Extreme Weather 

Texas: GCRs Totally Fluxing The Lone Star State

Rainfall records are tumbling across Texas. 

Reduced Solar Output and an increase in Galactic Cosmic Rays to blame.

  • 16.82 inches of rain in San Antonio this month has made September 2018 its wettest September in recorded history.
  • Dallas-Fort Worth has received 4x its average Sept rainfall amount, with daily, weekly and monthly totals breaking 1932 records.
  • A record 14 inches of rain fell in 24hrs Friday at the Oklahoma Climatological Survey’s site in Fittstown.
  • 24 hour records are falling elsewhere too: Bonham received 8.85 inches, McKinney recorded 8.71 inches. Cedar Hill saw 6.93 inches. Mountain Creek Lake recorded 6.68 inches.
  • “It’s possible, though there’s no documentation for it, that parts of Irving could have picked up as much as 10 inches,” weather service forecaster Lee Carlaw said.
  • White Rock Creek crested at 91.47 feet at Greenville Avenue, setting a record, according to the National Weather Service in Fort Worth.
  • The Trinity River and Rowlett Creek also swelled Saturday morning, each reaching heights of more than 30 feet, according to the U.S. Geological Survey.

 

More rain is in the forecast over the weekend and into next week when a cold front is expected to blow in, adding to what’s already been a record-setting month for Texas.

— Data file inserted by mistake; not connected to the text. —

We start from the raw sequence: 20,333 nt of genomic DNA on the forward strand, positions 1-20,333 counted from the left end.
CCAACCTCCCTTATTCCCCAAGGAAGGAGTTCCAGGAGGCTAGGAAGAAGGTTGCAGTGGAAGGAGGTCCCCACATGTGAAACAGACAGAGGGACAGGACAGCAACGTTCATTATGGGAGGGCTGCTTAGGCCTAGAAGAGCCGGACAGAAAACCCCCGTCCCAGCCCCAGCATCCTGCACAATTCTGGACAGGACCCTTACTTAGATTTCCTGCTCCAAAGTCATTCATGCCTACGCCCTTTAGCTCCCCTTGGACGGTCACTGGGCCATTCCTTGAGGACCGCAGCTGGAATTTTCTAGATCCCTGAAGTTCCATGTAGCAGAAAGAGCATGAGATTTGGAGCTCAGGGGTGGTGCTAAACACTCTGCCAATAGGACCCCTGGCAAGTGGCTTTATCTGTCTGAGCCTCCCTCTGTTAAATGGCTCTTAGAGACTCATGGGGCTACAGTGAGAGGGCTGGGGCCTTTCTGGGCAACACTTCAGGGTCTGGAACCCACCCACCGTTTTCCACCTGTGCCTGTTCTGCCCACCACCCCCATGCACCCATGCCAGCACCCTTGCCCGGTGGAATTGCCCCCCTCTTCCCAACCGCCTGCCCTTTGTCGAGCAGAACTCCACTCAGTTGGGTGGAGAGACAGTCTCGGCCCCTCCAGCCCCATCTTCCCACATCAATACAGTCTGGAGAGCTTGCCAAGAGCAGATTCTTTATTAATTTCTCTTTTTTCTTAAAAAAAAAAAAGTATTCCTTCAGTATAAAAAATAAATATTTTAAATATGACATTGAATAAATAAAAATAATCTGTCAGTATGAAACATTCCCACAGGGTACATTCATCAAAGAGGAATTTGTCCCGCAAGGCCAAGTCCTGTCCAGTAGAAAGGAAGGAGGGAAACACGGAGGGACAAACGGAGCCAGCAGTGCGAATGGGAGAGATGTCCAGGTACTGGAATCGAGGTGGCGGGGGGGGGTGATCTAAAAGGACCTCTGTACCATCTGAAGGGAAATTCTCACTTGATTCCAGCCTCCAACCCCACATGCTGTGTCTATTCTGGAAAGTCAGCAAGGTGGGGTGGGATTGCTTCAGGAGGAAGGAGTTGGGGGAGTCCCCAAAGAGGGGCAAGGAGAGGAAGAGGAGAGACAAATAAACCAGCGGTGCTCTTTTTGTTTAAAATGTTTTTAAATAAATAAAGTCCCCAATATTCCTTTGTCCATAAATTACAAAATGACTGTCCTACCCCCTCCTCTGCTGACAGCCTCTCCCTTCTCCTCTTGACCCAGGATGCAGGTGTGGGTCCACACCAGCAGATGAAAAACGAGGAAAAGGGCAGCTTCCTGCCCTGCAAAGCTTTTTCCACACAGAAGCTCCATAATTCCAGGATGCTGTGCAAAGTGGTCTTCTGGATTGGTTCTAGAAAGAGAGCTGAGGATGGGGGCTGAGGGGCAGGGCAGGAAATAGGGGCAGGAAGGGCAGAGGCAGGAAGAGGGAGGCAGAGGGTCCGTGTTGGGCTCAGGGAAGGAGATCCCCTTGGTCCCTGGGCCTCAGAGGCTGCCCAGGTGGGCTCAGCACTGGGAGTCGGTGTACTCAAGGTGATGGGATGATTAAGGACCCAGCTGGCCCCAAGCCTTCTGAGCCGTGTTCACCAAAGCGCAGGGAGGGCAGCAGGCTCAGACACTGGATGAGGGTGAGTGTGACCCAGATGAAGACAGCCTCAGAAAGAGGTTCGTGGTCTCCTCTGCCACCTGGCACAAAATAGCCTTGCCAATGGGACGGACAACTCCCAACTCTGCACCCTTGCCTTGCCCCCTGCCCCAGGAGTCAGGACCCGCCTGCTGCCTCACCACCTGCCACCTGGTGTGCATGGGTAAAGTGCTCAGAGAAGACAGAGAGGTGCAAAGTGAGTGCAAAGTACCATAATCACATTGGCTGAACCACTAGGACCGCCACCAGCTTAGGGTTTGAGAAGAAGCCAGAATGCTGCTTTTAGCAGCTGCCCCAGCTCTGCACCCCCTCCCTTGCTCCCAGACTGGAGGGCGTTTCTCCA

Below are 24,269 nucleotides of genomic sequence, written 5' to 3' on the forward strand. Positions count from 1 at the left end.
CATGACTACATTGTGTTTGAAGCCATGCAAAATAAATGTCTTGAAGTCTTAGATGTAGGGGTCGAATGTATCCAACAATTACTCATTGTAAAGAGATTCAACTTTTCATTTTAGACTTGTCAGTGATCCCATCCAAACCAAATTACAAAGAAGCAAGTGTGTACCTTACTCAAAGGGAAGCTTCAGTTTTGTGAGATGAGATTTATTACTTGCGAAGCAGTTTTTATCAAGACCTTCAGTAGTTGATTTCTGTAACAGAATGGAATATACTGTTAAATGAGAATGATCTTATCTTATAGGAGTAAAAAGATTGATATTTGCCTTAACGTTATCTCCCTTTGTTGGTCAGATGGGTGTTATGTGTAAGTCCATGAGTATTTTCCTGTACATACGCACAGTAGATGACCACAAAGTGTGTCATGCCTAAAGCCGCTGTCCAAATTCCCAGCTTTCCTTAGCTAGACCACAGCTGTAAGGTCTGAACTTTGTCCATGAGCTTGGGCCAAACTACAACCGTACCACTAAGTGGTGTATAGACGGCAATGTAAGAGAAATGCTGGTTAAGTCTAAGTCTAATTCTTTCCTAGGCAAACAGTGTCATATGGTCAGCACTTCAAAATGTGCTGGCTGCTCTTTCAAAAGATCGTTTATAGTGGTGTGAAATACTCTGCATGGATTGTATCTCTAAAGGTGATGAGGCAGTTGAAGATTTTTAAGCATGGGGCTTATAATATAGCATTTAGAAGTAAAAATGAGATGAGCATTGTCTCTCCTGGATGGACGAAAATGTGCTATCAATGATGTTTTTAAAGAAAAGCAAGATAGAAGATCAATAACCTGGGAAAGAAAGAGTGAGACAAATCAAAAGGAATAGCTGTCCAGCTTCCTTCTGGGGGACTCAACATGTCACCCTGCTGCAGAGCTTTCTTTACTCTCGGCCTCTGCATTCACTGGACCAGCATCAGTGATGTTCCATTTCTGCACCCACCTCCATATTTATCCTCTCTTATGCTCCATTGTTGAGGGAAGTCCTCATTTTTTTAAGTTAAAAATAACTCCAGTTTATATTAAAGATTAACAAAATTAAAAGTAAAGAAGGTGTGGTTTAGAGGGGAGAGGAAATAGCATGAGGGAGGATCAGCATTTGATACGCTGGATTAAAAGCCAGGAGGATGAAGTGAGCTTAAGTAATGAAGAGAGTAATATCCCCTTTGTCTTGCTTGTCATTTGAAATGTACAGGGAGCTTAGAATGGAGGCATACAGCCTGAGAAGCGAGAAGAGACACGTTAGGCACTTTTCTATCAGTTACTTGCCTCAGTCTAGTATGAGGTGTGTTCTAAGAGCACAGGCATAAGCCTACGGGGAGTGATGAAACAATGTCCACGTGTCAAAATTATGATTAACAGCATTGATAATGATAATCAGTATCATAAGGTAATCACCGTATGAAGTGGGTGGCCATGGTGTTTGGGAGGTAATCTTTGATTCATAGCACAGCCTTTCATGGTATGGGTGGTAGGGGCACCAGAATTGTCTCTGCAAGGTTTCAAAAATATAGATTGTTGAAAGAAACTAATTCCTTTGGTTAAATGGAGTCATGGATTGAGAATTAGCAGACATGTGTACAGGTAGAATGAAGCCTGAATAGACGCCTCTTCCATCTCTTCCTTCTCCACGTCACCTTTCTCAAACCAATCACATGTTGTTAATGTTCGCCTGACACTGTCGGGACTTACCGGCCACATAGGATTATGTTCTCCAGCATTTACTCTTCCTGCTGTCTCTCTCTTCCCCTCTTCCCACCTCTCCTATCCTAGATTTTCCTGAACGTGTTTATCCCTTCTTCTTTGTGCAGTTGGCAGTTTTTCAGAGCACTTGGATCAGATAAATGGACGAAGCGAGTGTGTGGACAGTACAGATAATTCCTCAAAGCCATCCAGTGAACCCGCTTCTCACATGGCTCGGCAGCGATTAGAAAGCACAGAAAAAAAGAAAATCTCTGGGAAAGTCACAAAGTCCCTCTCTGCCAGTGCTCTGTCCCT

Cloud Seeding

Galactic Cosmic Rays are a mixture of high-energy photons and sub-atomic particles accelerated toward Earth by supernova explosions and other violent events in the cosmos.

Cosmic rays hitting Earth’s atmosphere create aerosols which, in turn, seed clouds.

This makes cosmic rays an important player in our weather and climate.

Recent balloon flights by Spaceweather.com and Earth to Sky Calculus show that cosmic rays are intensifying:

During solar minimum, like the one we’re entering now, the sun’s magnetic field weakens and the outward pressure of the solar wind decreases.

This allows more cosmic rays from deep space to penetrate our planet’s atmosphere:

With this being a Grand Solar Minimum we’re entering, Galactic Cosmic Rays should be off the charts — that’s exactly what we’re seeing:

And there’s another major implication to increased cloud cover:

“Clouds are the Earth’s sunshade, and if cloud cover changes for any reason, you have global warming — or global cooling,” Dr. Roy Spencer.

The upshot of our descent into this next Grand Solar Minimum –and resulting increase in GCRs– will be a cooling of the planet.

Latest predictions have us falling as much 2C below baseline.

We’re on our way down.

GSM = influx of Cosmic Rays = increased Cloud Nucleation = increased precipitation + global cooling

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